Guyliner For Equality

WATCH: Adam Lambert Talks Generational Divide At GLAAD Awards

On Saturday evening, the Hilton in Union Square welcomed politicians, athletes, four Prop. 8 plaintiffs, two Chippendales, one real housewife of Beverly Hills and the winner of RuPaul‘s Drag Race to celebrate California’s fight for LGBT equality: all in the name of GLAAD.

Adam Lambert received the Davidson/Valentini Award for his out-and-proud success in the music industry and tied with Frank Ocean for outstanding music artist. California Lieutenant Governor Gavin Newsom’s efforts in piloting marriage equality were recognized with The Golden Gate Award, while the reigning World Series champions San Francisco Giants got props for making an It Gets Better video and asking local drag socialite Donna Sachet to sing the national anthem.

Backstage, we chatted briefly with Lambert about his musical influences growing up. Given his stint singing with the remaining members of Queen, Lambert spoke fondly of Freddie Mercury but revealed his early adoration for musical theater. “I watch Glee and think, ‘wow, I was just like [Kurt Hummel],” he said.

It was fitting that Lambert should mention both Mercury and Chris Colfer, given that his acceptance speech touched upon the divide between the “proud rebels” of the Stonewall generation and the younger post-gays whose sexuality does not define them.

“It’s a crucial time. Totally crucial,” he said onstage. “We’re right in the middle of two generations with two perspectives but one common thread: love.”

The singer also told Queerty that he was open to the possibility of guest starring on Glee, being a judge on his alma matter American Idol and playing a rock ‘n’ roll Judas onstage in a reboot of Jesus Christ Superstar.

Another musical theater queen, Jinkx Monsoon, also took the stage fresh off her win on RuPaul’s Drag Race and sang her narcoleptic little heart out, channeling Elaine Stritch with a pretty darn good rendition of “Ladies Who Lunch.”

Earlier on the red carpet, Jinkx gave Queerty some of her strategy to nabbing the coveted title of America’s Next Drag Superstar.

“I didn’t brag about being a classically trained singer until the singing challenge,” she revealed. “I set small personal goals for myself along the way. First it was to just make it to the Snatch Game. After I won that, that’s when the fire inside me sparked to go after the whole thing.”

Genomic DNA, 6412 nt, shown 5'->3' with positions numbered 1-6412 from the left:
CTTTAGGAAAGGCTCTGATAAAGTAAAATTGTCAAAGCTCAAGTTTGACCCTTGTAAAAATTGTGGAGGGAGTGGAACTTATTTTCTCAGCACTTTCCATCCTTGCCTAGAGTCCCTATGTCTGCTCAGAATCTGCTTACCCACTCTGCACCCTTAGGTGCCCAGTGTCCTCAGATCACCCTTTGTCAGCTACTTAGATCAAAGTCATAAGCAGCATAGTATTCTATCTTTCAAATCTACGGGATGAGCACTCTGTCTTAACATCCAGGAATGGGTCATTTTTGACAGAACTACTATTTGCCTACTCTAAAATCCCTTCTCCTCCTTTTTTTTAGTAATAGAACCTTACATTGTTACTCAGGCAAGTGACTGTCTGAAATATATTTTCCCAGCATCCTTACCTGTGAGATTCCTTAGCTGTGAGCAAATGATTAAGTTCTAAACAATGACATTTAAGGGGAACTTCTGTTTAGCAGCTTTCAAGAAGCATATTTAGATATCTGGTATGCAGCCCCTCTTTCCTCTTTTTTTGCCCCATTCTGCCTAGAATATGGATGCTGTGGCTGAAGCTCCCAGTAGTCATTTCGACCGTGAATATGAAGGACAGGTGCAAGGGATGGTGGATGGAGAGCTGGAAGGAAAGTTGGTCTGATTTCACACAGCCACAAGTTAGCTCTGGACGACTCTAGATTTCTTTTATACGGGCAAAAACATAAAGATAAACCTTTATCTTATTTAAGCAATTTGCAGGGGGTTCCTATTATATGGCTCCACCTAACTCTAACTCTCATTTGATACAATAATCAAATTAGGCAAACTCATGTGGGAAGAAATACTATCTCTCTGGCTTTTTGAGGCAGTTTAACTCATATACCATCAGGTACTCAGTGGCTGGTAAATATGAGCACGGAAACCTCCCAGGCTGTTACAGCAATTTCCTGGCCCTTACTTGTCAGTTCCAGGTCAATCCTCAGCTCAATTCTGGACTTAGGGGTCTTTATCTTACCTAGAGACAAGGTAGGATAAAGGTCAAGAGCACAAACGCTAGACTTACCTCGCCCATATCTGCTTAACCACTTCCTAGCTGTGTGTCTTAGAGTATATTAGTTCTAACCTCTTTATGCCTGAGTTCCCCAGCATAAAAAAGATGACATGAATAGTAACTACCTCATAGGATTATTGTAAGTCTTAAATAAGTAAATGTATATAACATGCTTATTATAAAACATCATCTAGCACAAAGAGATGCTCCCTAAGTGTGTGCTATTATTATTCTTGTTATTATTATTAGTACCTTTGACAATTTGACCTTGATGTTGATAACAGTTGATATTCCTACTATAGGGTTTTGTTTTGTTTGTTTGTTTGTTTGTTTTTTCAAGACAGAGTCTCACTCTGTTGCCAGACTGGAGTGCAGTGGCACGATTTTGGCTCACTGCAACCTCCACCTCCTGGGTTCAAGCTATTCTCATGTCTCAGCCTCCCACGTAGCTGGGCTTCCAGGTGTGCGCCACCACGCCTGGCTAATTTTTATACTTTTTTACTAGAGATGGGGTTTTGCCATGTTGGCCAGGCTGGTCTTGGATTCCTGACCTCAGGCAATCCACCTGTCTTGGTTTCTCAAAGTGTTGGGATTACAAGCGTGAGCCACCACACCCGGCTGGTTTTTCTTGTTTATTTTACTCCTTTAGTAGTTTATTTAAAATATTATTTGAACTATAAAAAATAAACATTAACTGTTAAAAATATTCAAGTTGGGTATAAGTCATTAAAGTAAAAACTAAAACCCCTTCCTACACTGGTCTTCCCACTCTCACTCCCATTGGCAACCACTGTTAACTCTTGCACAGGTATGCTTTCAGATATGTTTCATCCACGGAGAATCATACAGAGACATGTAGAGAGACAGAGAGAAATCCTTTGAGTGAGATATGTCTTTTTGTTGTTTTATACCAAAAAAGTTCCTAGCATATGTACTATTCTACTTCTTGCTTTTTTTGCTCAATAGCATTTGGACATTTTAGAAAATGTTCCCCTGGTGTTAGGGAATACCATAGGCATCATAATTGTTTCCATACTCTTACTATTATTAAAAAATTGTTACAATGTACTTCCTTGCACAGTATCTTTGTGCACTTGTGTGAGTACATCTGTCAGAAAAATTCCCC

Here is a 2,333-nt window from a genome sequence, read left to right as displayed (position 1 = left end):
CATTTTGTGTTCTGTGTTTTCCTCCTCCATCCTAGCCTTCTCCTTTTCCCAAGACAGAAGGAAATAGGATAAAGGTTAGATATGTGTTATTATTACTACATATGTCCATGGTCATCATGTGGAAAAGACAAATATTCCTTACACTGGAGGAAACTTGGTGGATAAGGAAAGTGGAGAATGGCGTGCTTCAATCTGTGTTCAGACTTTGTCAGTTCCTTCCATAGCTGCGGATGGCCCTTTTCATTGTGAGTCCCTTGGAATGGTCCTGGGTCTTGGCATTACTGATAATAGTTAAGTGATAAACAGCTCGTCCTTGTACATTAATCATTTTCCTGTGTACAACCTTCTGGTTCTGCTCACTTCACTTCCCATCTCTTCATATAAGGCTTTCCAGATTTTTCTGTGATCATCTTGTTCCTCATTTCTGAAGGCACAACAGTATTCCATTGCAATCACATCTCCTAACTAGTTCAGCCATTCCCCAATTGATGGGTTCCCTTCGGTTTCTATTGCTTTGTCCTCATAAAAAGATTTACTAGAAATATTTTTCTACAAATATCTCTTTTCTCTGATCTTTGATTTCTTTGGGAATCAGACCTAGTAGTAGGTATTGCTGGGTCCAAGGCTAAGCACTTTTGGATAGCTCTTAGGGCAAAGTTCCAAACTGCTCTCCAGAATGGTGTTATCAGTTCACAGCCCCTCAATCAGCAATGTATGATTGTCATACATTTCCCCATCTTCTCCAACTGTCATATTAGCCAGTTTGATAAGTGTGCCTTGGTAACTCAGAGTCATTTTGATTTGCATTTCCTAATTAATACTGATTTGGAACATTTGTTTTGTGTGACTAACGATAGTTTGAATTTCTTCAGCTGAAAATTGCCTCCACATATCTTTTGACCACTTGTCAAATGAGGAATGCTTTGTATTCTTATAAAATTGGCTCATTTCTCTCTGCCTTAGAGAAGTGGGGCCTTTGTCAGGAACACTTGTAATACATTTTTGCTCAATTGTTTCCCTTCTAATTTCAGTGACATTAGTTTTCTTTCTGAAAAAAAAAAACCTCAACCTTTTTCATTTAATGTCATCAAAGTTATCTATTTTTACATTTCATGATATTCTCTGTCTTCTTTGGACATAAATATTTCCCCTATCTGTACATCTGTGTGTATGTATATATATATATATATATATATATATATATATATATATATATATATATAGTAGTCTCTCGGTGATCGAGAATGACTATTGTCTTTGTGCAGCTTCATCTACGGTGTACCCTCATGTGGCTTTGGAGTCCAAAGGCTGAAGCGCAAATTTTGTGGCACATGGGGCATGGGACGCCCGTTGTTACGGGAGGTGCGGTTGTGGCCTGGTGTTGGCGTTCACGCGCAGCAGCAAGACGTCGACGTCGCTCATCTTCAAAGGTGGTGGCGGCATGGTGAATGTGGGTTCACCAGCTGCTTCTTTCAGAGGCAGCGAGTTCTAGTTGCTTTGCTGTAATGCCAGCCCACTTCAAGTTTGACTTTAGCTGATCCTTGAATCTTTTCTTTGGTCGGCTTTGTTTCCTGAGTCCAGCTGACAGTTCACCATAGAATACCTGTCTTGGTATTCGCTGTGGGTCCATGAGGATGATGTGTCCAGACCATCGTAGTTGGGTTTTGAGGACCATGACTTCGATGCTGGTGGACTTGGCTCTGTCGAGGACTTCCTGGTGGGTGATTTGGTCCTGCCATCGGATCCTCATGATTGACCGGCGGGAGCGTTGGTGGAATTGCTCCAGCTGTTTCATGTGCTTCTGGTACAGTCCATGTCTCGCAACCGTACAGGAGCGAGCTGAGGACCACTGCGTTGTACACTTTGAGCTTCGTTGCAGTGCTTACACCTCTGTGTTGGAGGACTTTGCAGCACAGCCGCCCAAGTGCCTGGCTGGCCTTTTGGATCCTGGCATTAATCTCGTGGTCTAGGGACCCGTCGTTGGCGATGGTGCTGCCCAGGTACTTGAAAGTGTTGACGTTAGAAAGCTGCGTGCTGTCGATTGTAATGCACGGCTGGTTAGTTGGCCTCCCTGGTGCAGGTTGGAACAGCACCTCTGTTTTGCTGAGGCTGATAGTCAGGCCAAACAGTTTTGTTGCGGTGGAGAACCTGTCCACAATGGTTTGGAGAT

On the red carpet we also talked to Amazing Race hunks Jaymes and James about their work-out routines in preparation for a new 2014 calendar. During the ceremony, the dynamic duo auctioned off their bods to two presumably straight women (Real Housewives of San Francisco?) in order to raise money for GLAAD.

Speaking of straight women and mancandy, Barefoot Wine auctioned off Kyle Richards of Real Housewives of Beverly Hills. Richards told us on the red carpet that the winning bid would get first class flights to Los Angeles to have champagne with her at Villa Blanca (fellow castmate Lisa Vanderpump’s restaurant) and maybe a ride on her Maserati. Although most guests at the GLAAD Awards would probably bid more to ride her husband, Mauricio.

Another memorable moment onstage was the powerful speech by badass entertainment attorney Steve Warren. Accompanied by the Prop. 8 plaintiffs, Warren called on the Supreme Court for an end DOMA.

Other guests in attendance included, GLAAD national spokesperson Wilson Cruz, basketball player Brittney Griner, Revenge‘s E.J. Bonilla, trans actress Laverne Cox, Scandal‘s Guillermo Diaz, RuPaul’s Drag Race contestant Honey Mahogany, former Spice Girl Mel B, True Blood‘s Jessica Clark, The Fosters‘ Teri Polo and Sherri Saum, Boy Scout reform activist Jennifer Tyrrell, Kevin Keller creator Dan Parent, Dr. Kortney Ryan Ziegler and 2012 Queerties nominee Shane Bitney Crone.

Check out which celebs posed for the #QueertyTakeover photo station.